G-20 mulled IMF currency to support EU rescue fund: Germany

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Some leaders at this week's G-20 summit in Cannes suggested resorting to the International Monetary Fund's own notional currency to support the crucial EU bailout fund, Germany said Saturday.

The German government promptly rejected the idea, which involved resorting to the Special Drawing Rights (SDR) -- an international reserve asset created by the IMF in 1969 and based on a basket of international currencies -- to increase the firepower of the European Financial Stability Facility (EFSF).

"Some Cannes participants brought up the issue as to whether SDRs might be used to boost the EFSF's efficiency," government spokesman Steffen Seibert said.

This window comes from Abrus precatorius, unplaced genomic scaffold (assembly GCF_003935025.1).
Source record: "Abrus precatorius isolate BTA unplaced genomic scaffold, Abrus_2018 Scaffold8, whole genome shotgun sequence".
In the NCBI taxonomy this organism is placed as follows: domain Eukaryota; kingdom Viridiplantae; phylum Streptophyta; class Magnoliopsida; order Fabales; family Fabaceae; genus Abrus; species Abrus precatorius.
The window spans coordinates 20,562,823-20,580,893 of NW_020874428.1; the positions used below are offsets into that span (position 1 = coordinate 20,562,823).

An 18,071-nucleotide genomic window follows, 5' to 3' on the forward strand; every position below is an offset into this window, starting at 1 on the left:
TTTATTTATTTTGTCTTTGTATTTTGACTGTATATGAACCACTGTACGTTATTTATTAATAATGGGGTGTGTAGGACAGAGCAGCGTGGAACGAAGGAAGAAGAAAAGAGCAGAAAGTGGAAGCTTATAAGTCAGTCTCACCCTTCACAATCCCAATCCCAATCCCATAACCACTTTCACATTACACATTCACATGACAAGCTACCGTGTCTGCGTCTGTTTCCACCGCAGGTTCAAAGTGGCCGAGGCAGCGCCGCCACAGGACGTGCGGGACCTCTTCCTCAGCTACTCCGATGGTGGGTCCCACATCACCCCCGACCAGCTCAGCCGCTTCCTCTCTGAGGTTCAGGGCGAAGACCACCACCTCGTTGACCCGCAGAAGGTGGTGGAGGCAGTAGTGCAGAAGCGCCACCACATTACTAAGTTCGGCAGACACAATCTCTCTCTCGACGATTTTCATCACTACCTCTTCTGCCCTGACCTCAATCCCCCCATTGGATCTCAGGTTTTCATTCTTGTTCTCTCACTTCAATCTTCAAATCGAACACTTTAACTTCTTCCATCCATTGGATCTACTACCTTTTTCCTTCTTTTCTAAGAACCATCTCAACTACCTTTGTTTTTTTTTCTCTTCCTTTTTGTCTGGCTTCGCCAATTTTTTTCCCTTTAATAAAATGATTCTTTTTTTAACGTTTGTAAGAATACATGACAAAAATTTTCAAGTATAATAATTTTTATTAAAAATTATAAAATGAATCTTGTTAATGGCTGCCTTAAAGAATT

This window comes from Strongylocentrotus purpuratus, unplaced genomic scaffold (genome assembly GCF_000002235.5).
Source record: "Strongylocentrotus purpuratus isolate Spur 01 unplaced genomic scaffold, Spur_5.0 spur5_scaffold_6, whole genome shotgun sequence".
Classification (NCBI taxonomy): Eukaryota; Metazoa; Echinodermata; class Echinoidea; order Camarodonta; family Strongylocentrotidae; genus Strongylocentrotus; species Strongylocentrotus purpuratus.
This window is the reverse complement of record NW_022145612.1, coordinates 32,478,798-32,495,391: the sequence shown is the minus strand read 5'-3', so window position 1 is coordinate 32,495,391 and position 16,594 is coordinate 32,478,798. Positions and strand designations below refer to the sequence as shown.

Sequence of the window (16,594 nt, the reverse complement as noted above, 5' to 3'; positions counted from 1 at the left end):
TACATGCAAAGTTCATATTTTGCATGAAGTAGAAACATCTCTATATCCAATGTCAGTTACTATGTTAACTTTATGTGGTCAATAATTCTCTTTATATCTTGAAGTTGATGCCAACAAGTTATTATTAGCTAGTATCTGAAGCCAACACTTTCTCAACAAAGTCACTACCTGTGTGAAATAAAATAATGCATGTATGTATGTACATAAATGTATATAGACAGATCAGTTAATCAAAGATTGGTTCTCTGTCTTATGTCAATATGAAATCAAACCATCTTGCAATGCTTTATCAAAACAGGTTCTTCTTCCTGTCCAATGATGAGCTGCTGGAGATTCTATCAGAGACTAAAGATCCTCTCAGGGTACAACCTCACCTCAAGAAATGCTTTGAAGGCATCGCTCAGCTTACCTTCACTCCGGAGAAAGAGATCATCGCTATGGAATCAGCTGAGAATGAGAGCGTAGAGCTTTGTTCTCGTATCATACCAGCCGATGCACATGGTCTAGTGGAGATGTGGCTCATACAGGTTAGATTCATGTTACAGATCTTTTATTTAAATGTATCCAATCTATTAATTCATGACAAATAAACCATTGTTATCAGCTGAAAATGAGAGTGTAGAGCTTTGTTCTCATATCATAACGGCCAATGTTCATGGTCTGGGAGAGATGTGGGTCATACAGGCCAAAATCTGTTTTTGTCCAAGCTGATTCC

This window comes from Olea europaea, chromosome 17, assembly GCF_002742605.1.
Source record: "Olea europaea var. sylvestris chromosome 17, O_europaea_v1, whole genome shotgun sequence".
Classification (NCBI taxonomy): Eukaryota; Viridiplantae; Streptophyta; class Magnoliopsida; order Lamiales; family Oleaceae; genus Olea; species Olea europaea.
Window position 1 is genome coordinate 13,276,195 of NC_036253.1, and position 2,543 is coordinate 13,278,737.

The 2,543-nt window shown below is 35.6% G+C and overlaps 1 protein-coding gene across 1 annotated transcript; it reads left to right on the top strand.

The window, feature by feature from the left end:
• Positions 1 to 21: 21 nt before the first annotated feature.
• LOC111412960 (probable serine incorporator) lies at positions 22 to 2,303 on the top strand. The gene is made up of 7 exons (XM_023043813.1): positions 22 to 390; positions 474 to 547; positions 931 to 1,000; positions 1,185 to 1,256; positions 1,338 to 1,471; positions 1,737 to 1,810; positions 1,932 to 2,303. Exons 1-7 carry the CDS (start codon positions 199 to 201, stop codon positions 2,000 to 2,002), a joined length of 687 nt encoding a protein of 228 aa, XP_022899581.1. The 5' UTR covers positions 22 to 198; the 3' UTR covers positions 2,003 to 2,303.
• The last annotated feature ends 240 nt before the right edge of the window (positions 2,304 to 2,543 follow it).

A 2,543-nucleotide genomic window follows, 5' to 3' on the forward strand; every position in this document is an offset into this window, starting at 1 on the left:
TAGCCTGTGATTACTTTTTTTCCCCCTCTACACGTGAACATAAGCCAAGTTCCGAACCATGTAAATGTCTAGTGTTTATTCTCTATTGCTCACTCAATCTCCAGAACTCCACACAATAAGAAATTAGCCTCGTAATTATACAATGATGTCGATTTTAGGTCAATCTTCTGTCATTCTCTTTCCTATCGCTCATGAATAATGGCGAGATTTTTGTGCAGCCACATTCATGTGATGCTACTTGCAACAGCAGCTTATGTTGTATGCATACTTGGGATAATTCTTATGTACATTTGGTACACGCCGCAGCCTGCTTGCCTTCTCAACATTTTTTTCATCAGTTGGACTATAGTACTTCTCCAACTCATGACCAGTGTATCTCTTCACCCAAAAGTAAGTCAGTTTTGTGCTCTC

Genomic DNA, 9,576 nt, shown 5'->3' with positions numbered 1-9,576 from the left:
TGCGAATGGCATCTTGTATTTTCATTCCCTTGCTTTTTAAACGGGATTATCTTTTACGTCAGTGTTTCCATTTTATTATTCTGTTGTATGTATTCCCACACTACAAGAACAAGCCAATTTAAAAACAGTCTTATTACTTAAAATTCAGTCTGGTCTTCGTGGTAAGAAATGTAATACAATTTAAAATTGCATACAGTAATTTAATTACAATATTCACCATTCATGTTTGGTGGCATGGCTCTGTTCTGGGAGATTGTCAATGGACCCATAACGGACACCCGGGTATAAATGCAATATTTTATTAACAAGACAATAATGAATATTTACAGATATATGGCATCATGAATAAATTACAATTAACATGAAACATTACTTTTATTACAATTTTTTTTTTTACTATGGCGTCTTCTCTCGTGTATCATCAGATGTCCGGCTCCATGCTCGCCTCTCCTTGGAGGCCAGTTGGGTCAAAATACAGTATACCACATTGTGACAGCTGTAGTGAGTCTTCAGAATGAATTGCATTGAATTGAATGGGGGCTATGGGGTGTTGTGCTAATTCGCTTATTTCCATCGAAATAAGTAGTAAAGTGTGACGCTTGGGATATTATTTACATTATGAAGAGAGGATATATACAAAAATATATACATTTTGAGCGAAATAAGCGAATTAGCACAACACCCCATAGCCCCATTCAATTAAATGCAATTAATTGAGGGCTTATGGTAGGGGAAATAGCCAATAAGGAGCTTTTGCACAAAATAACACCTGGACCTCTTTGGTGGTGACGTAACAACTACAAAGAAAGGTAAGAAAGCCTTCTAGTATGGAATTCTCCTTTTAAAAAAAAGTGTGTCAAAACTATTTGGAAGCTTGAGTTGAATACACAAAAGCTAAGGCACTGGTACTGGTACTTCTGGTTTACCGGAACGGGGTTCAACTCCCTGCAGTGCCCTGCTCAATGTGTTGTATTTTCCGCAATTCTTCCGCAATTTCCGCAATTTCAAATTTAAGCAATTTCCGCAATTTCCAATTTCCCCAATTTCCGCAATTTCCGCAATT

According to the Frankfurter Allgemeine Zeitung's Sunday issue, several G-20 participants wanted central banks to contribute 50 to 60 billion euros worth of SDRs to finance a beefed-up EFSF.

The Welt Am Sonntag newspaper said it the Bundesbank saw it as an attack on its sovereignty.

It was the Bundesbank's opposition to the plan -- which the paper said was floated by French President Nicolas Sarkozy, US President Barack Obama and British Prime Minister David Cameron -- that led to German Chancellor Angela Merkel's veto.

Seibert denied reports that the SDR issue would be discussed again at a meeting of eurozone finance ministers on Monday.

The EFSF was created by members of the European Union's monetary bloc to combat the sovereign debt crisis and assist member states in economic difficulty.

Its lending capacity was raised last month to 440 billion euros but European leaders want to further increase it in order to face a spiralling debt crisis.

© 2011 AFP

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